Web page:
Due to my traveling for work and conflicting schedules with my instructor, I'm not going to be flying again until Sunday and the only way for me to stay somewhat proficient is to chair "fly". I'm sure every student does it... But I do it to the extreme! My budget is tight so I've logged more hours in a chair cockpit than in an actual airplane.
What I wanted to review on today's "flight" was my emergency engine out procedure. The first time I did this in the air... I chose a horrible place to land and couldn't handle the multi-tasking required. Not only do you have to find a place to land, but you have to maintain 65knots, troubleshoot your engine, change the radio, and change the transponder to 7700.
Luckily some genius thought of another tool to easily remember the larger amounts of information. Never have I had to remember so many mnemonic devices. As the title says.. Today's is ALERTS. I've covered this in one of my previous posts, but for my own sake, and hopefully the sake of another pre-solo student, I'm writing this. It helps when I can put my thoughts into a post like this. It helps me organize and remember my thoughts.
A - Airspeed - Maintain best glide speed. In my Cessna 172N it's 65 knots.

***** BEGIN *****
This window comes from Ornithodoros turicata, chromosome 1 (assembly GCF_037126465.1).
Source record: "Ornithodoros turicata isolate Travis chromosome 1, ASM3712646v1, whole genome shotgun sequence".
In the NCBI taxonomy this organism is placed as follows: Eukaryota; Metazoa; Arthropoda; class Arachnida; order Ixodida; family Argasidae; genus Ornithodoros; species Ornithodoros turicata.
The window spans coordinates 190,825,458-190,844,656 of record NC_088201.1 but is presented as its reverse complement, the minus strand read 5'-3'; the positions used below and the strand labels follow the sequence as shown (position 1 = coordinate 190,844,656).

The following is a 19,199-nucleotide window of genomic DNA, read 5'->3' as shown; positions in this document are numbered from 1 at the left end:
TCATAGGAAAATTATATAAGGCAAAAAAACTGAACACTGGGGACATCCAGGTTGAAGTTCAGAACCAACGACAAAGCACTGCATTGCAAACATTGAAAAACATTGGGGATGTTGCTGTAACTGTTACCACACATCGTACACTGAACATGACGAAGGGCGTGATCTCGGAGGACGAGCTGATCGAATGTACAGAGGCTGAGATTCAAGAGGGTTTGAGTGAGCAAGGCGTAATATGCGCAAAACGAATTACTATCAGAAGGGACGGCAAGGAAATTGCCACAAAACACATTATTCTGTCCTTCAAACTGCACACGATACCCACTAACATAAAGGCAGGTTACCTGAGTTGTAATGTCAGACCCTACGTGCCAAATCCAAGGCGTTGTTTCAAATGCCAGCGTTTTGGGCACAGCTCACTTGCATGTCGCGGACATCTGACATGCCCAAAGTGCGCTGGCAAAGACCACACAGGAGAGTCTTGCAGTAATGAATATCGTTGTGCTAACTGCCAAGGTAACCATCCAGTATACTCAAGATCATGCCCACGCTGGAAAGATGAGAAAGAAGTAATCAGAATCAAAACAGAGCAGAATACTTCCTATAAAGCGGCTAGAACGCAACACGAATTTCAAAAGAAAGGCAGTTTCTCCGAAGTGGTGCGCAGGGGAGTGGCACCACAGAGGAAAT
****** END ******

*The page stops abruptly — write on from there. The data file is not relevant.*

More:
L - Landing site - Find one. Preferably a road without power lines or the vegetation of a farm
E - Engine troubleshoot - Pull the checklist and run through it. Once you memorize, use a flow
R - Radio - If your engine doesn't restart, tube to 121.5 and broadcast Mayday
T - Transponder - Set to 7700 to indicate an emergency
S - Seatbelts - Ensure they are secure
Like I said... The first time my instructor pulled my power, I lost 1500ft before I was able to troubleshoot my engine and I would have crashed due to a poor landing site selection. Now, after a couple tries, I'm choosing better landing spots and completing my checklist in far less an altitude loss. This is all due to chair "flying" and memorizing the important ALERTS mnemonic device. Thank you to whoever thinks up these tools to remember!